Objective: To present a new measure of community integration, the Community Integration Measure (CIM), and to offer preliminary information about its psychometric properties.
Design: Validation study.
Participants: Ninety-two participants placed in 3 subgroups (brain injury survivors, n = 41; significant others, n = 36; college students, n = 15).
Main outcome measures: The distributional properties, factor structure, internal consistency reliability, content validity, discriminant validity, concurrent validity, and construct validity of the CIM.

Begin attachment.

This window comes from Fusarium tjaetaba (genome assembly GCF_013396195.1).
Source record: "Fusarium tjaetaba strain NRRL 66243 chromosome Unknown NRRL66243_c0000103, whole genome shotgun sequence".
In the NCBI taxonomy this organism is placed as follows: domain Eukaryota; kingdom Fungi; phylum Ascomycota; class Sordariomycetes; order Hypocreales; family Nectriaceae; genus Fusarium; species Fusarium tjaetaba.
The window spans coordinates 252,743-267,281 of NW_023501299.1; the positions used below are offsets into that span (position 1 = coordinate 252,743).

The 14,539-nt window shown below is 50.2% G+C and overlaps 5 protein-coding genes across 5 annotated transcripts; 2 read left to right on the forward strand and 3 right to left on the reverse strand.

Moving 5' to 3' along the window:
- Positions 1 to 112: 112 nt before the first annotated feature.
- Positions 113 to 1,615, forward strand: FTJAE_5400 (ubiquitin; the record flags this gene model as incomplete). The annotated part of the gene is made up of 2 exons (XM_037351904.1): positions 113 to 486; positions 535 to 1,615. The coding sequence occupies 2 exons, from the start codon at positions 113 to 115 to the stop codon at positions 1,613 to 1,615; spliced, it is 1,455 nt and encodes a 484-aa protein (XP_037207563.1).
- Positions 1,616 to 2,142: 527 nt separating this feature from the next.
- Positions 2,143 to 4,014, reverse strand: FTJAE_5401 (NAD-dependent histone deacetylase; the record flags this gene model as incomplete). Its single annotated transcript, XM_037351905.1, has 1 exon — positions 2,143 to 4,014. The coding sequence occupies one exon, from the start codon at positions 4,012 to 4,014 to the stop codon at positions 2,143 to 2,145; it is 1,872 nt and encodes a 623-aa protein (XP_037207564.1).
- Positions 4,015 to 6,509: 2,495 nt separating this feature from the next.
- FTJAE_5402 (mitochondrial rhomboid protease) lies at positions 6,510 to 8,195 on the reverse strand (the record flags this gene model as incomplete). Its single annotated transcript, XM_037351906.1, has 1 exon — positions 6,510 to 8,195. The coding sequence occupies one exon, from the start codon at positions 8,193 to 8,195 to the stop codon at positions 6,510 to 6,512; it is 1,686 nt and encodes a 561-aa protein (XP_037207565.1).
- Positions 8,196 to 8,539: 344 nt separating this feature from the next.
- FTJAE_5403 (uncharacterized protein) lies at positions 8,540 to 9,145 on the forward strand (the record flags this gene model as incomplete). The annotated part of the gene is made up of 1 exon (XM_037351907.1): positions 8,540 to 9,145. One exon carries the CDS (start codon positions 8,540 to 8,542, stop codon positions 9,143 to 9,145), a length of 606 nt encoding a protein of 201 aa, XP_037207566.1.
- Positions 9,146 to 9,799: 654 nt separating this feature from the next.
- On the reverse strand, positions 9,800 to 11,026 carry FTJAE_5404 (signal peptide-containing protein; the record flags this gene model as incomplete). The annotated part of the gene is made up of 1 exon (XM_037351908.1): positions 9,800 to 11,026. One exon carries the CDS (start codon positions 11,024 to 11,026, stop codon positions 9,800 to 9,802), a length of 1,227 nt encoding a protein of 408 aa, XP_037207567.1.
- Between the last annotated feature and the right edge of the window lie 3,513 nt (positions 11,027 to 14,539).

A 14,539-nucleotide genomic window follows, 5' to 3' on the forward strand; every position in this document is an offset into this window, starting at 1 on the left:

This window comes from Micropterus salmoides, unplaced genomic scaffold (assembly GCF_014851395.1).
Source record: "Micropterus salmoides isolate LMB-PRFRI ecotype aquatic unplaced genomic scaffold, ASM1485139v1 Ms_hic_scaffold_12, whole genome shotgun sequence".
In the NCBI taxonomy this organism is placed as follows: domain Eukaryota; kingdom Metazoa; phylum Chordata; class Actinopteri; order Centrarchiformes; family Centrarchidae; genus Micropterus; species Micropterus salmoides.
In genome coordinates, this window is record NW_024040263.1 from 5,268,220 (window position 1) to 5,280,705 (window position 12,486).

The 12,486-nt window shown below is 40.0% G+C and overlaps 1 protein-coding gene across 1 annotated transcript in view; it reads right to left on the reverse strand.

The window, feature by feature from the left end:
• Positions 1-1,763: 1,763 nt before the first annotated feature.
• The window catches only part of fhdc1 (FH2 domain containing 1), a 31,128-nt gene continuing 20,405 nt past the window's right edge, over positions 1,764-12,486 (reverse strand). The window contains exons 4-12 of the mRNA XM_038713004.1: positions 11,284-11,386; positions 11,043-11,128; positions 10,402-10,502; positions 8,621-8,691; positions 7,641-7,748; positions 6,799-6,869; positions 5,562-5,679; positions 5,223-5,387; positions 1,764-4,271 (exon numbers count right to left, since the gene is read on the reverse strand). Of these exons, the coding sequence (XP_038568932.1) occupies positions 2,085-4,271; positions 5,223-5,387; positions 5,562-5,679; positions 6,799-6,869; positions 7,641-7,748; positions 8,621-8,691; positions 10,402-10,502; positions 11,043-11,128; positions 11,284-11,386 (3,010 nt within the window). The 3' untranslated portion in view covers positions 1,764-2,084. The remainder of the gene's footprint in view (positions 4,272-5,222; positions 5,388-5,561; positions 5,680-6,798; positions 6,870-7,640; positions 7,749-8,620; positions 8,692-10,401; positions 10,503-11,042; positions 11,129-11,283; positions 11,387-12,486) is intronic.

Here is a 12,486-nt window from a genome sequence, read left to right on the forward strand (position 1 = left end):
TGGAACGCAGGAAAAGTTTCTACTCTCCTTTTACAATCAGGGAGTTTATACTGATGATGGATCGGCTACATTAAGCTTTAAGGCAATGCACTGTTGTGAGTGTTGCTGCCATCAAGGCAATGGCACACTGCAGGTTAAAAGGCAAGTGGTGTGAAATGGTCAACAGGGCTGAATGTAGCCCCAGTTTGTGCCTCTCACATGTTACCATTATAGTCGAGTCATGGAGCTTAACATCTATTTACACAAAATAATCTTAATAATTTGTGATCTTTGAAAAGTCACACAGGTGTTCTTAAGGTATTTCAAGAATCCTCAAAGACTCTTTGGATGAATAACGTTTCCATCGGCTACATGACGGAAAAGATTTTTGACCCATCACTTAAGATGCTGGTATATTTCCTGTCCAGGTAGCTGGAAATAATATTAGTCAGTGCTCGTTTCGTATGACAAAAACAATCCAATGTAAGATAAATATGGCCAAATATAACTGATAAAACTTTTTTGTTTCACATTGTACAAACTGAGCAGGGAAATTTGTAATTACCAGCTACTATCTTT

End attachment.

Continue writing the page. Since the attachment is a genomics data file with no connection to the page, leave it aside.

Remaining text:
Results: All items correlated positively with each other and with the total score. Principal components factor analysis confirmed a 1-factor structure, which explained 44.1% of the variance. Internal consistency reliability, using Cronbach's alpha, was.87. Content validity was assured by the development procedure, correspondence with the theoretical model, and direct use of consumer language. Discriminant validity was supported by the CIM's ability to differentiate between subsamples. Criterion validity was supported by using correlations with the Community Integration Questionnaire. Construct validity was supported by correlations with the Interpersonal Support Evaluation List.
Conclusion: The CIM offers a brief, easily administered measure of community integration that conforms to an empirically derived theoretical model and is psychometrically sound.